I found that this book was impossible to put down. I found myself befriending Anne Frank through her diary entries and I felt almost as if I had known her. The horror that Anne Frank went through is captivated in her diary so that we may all know the horror that comes with war. Unlike other books concerning this period in time, the story of Anne Frank does not need horrific pictures of concentration camp victims or unbeleivable statistics of those who were killed. Indeed, the very fact that Anne's inoccent life was taken away is enough to horrify ,at least me, more than any other book. The message that ordinary people, like you and me, were killed is emphasised through this book and in the way that we begin to think of Anne as a friend. This certainly must be one of the most influential books that I have ever read.
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46 of 48 people found the following review helpful
5.0 out of 5 stars Heartbreaking, 7 Aug 2004
By 
Jessi - See all my reviews
(VINE VOICE)   
With an engaging combination of lively humour, teenage high spirits, adolescent angst and heart-wrenching despair at the terror that dominated her nights and days in a rickety Amsterdam warehouse, Anne Frank's diary is a living testimony to the senseless slaughter that took place in the Nazi concentration camps. Although she was an exceptionally gifted writer, in most respects she was just an ordinary teenage girl who was denied the chance of an ordinary teenage life. For me, this knowledge injected even the most humorous diary entries with a sense of sick irony - Anne is innocently hopeful throughout most of the book, but in the end she lost out. Her anguished cry, "Let the end come, even if it is hard!" came true, and sixty years later this harrowing quote speaks volumes, telling readers of the diary exactly how difficult conditions in the Secret Annexe were.
But in spite of this, Anne does not allow you to pity her. She is too lively, too quick-minded, too full of beans to tolerate that. Her personality and those of the seven people she shared a cramped attich with shine forth from the diary's pages.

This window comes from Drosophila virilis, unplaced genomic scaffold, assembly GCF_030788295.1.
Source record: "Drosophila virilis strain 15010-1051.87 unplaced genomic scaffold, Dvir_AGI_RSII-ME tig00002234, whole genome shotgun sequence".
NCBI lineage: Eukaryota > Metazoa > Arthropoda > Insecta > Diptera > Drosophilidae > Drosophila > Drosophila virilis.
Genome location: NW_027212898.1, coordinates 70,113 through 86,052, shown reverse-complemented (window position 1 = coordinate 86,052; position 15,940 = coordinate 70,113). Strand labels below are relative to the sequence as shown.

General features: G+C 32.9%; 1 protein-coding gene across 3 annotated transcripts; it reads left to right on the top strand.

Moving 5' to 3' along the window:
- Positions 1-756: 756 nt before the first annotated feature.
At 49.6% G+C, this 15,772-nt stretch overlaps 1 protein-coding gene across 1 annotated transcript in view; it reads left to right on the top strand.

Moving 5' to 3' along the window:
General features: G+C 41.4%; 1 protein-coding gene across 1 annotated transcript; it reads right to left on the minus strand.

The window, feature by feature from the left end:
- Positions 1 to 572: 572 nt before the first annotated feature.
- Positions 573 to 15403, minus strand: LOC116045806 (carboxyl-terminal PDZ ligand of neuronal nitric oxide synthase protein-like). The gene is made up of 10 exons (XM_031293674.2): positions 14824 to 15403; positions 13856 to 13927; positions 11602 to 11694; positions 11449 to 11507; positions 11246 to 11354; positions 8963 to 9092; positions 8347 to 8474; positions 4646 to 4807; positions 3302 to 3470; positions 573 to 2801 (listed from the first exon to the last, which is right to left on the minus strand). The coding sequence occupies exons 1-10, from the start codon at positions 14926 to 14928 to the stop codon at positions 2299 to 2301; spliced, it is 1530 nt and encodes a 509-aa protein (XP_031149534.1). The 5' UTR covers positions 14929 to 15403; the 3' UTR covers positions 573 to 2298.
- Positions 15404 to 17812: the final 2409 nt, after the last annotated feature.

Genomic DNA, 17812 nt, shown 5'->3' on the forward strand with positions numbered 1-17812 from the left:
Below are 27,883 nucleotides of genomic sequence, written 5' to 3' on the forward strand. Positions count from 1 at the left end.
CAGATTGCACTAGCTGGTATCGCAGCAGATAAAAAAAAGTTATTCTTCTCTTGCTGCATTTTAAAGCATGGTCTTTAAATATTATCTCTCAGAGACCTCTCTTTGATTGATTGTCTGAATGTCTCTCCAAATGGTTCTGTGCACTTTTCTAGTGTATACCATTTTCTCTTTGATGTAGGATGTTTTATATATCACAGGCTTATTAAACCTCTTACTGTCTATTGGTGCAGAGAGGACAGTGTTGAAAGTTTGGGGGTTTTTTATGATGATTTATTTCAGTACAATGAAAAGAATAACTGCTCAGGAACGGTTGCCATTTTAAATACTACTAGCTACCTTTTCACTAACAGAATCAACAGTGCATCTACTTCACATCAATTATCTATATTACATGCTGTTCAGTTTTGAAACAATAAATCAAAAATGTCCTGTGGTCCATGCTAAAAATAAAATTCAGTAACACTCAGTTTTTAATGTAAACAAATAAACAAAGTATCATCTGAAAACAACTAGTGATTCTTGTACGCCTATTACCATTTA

The diary has special meaning for me as I am close to one of Anne and Margot's old friends, who unlike them returned alive. I am now the age Anne was when she died. Strangely, I too want to become a writer. Anyone who dares to dream about what they would like to do tomorrow should read this book.
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37 of 39 people found the following review helpful
5.0 out of 5 stars Read it!, 10 Oct 2001
By A Customer
I didn't read this book when I was a teenager, like many do in school. Now, reading it for the first time in middle age, I wish I had read this many years ago! Moving, provoking, funny and painfully sad, all at the same time. The senseless murder of Anne brings to life the true barbarity of fascism in a accessable way. She wanted to be a writer after the war - on the basis of this dairy we can easily guess she would have been one of the best...
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8 of 8 people found the following review helpful
5.0 out of 5 stars Saddening, 1 Aug 2004
Doing the second world war in school, I decided to buy the diary of Anne Frank. Its an unmissable book.
The fact that its a true story saddens me. It also made me laugh at some of Anne's thoughts and I enjoyed reading the entries where she went deep into thought and talked not just about the surface of life, but how she was beginning to find true self. Its such a great shame that this young girl never got to grow up and tell the tale through speech and not words. Its great that this diary was allowed for publication as it provides many readers, old and young, with an insight into the life of a hiding Jew.
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44 of 47 people found the following review helpful
5.0 out of 5 stars Sad, but rewarding., 27 July 2003